Throughout the winter observations, I have seen many Black-capped Chickadees. Though these birds are small, they are able to survive the cold winters of the Northeast. In order to survive the cold, they eat lots of high-nutrient foods like berries and nuts. Additionally, they fluff up their feathers to trap air and keep in their body warmth-- this is why they look so round in the winter. In the spring, they likely go after insects (specifically caterpillars/etc) which are more abundant in the warmer times of the year. Most of my pictures of them have been at a feeder or in berry bushes, and they look very round in all of them. Other birds likely have the same or similar practices to survive the cold. Additionally, I know that penguins have a special circulation pattern to keep cold blood in their extremities and warm blood closer to their cores, so if other birds had something similar it could definitely help them retain heat in the winter as well. They also may sleep in dead snags, bushes/orb-shaped nests, or as a group as a sort of insulation. I would assume they spend most of their time feeding and resting, as the breeding season is usually in the spring when it's warmer.

On my walk, I came across several dead snags, though I wasn't able to see anything come out of them. I noticed that generally, the larger snags had fewer branches and larger cavities; the smaller ones had smaller cavities and more branches. It seems like birds use the interiors of the larger snags to rest or nest, while the smaller ones are used mostly to perch.

Publicado el 19 de marzo de 2023 a las 04:04 AM por sillaystring sillaystring | 10 observaciones | 0 comentarios | Deja un comentario

29 de marzo de 2023

FJ5: Migration

Date: 3/29/23
Start time: 2:15 pm
End time: 3:20 pm
Location: Oakledge Park
Weather: mid to high 40s, slight wind, partly cloudy
Habitat: park with deciduous forest, freshwater coast

For this excursion, I went to Oakledge Park. I walked on the trail first, and there were several areas of dense vegetation. In these areas, there were lots of smaller birds like the Black-capped Chickadees and Tufted Titmice. There were also several Ring-billed Gulls flying and calling out overhead since we were near the water, as well as American Crows. Going a little deeper onto the trail revealed a White-breasted Nuthatch hopping up and down a tree, a Northern Cardinal, and several Song Sparrows. After that, I exited the trail which came out to a large, flat field and saw more American Crows and a Mourning Dove (though I only heard it). I kept following the trail along the water's edge and was able to see a pair of Canada Goose as well as a pair of Common Mergansers (one male and one female!) on the lake. (I was excited at this point because it was my first time seeing Common Mergansers!) Continuing on into a neighborhood, I saw several House Sparrows by a feeder and Common Ravens as well as more American Crows.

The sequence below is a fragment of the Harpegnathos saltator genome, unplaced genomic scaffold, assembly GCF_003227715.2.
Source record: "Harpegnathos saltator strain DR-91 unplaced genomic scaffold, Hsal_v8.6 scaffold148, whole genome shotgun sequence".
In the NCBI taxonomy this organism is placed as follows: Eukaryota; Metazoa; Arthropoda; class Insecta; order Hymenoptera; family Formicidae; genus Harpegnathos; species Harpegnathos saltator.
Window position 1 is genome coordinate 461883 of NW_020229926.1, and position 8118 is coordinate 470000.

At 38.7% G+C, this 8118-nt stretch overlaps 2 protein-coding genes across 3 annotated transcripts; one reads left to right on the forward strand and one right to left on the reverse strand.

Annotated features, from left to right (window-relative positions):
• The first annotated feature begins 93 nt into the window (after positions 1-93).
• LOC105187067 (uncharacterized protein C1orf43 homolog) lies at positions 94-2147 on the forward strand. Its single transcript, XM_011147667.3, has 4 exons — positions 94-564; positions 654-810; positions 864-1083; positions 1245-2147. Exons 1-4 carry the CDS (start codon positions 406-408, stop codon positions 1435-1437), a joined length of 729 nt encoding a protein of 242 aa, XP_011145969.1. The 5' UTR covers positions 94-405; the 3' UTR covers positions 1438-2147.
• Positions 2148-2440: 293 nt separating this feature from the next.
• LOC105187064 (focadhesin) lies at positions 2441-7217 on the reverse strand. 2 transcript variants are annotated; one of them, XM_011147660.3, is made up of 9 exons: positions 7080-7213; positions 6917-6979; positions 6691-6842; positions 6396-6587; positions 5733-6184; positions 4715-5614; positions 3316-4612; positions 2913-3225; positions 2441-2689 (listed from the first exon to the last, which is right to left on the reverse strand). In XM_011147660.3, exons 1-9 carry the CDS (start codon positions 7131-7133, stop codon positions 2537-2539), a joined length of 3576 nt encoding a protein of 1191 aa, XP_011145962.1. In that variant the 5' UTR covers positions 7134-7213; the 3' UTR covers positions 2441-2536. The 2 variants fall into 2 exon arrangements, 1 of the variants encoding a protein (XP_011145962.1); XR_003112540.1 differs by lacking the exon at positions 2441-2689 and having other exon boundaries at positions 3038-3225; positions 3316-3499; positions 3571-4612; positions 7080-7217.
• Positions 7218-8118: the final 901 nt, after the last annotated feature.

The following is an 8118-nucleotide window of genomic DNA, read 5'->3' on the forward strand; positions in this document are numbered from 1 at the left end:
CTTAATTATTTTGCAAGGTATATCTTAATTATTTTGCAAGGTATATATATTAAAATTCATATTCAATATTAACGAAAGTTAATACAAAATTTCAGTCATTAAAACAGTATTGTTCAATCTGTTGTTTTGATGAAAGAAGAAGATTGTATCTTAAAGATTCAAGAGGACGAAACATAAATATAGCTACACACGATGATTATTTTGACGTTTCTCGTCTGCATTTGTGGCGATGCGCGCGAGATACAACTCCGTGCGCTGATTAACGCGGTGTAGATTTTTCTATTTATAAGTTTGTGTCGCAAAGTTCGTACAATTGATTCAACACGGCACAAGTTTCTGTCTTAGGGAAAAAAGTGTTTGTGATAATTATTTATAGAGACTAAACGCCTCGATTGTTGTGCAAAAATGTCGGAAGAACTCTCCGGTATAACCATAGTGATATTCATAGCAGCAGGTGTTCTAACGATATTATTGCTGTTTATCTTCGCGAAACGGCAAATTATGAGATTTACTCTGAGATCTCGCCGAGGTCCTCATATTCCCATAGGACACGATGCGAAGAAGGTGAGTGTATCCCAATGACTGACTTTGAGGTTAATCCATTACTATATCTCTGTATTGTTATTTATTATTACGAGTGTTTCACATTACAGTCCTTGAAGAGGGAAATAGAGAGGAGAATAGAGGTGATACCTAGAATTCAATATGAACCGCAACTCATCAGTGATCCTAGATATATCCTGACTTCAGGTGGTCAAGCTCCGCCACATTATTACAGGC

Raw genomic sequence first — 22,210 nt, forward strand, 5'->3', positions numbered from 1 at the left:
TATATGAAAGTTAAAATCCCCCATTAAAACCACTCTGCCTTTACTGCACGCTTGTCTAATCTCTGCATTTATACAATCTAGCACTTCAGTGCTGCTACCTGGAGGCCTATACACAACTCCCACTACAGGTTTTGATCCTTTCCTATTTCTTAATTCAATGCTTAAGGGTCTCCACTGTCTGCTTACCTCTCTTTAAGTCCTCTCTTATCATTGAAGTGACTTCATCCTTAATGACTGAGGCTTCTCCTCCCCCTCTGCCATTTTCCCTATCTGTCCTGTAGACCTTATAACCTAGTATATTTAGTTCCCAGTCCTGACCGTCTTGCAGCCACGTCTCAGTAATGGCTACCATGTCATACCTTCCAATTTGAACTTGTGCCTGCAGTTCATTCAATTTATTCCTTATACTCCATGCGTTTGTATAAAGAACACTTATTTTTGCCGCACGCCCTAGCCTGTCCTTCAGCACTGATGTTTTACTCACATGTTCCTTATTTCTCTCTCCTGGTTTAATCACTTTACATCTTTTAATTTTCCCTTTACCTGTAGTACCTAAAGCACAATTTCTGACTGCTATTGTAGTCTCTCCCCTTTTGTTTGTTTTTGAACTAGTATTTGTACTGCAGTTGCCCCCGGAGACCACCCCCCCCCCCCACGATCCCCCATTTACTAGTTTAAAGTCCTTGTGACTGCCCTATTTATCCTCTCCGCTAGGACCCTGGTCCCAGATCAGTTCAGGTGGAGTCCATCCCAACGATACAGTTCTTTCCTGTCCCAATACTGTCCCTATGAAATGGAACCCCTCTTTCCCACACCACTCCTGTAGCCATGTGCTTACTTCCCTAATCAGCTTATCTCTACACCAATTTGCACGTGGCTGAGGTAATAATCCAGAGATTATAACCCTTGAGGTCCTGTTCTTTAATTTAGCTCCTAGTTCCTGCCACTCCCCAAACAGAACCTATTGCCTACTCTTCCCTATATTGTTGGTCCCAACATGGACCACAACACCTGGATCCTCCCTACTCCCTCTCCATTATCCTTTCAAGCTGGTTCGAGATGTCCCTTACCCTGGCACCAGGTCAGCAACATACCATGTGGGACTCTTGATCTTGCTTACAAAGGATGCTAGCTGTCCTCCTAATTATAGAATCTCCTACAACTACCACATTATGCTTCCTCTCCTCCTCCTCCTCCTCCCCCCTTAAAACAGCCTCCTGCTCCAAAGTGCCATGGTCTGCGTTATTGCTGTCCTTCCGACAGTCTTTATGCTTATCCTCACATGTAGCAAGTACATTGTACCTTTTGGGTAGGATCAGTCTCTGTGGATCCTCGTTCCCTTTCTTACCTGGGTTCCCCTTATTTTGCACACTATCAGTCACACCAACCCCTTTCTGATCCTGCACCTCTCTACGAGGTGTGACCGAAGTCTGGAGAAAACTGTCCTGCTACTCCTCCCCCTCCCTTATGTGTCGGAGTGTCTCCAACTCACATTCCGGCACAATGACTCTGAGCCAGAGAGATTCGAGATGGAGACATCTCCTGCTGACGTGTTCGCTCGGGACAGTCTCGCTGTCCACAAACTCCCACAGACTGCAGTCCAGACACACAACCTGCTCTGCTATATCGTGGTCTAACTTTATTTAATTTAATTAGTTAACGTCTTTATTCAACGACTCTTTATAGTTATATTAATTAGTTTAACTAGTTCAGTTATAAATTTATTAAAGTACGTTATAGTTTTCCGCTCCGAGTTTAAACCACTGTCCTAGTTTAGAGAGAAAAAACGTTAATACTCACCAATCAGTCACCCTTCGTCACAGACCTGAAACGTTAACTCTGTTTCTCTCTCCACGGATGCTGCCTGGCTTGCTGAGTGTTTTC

Most of the species I observed on this excursion are year-round species, aside from the Canada Goose (who are here during breeding season) and the Ring-billed Gulls (who are here during the warmer months). The ones who stay in VT year-round like the Black-capped Chickadee undergo facultative hypothermia, which is a condition where the bird's body temperature drops below its normal level. This occurs as the result of internal clocks or a lack of food/energy, and helps the bird survive in low temperatures. Another way birds survive the winter temperatures is through torpor, which the Mourning Doves do. Torpor is a hibernation-like state in which the bird's body temperature drops much lower than usual (to around 8-20 C). This conserves energy since the bird is not moving or responding to stimuli and lessens the need for high food consumption. Birds like these have these strategies to survive the winter here in VT because it is more energy-effective to remain than it is to migrate long distances, especially for the smaller birds that don't have wings suited for that kind of flight.

Birds like American Robins and Red-Winged Blackbirds migrate up to VT during the summer months, likely due to the weather being cooler than in the south, the ground unfreezing (allowing insects to emerge), and berries starting to grow. These birds may not have the same techniques to stay warm during the winter, so they leave when it gets too cold but come back when it's warmer and the food supply is more abundant. Migrating birds arriving in early April may have the advantage of having more space to establish their territory/set up their homes.

Publicado el 29 de marzo de 2023 a las 09:18 PM por sillaystring sillaystring | 13 observaciones | 0 comentarios | Deja un comentario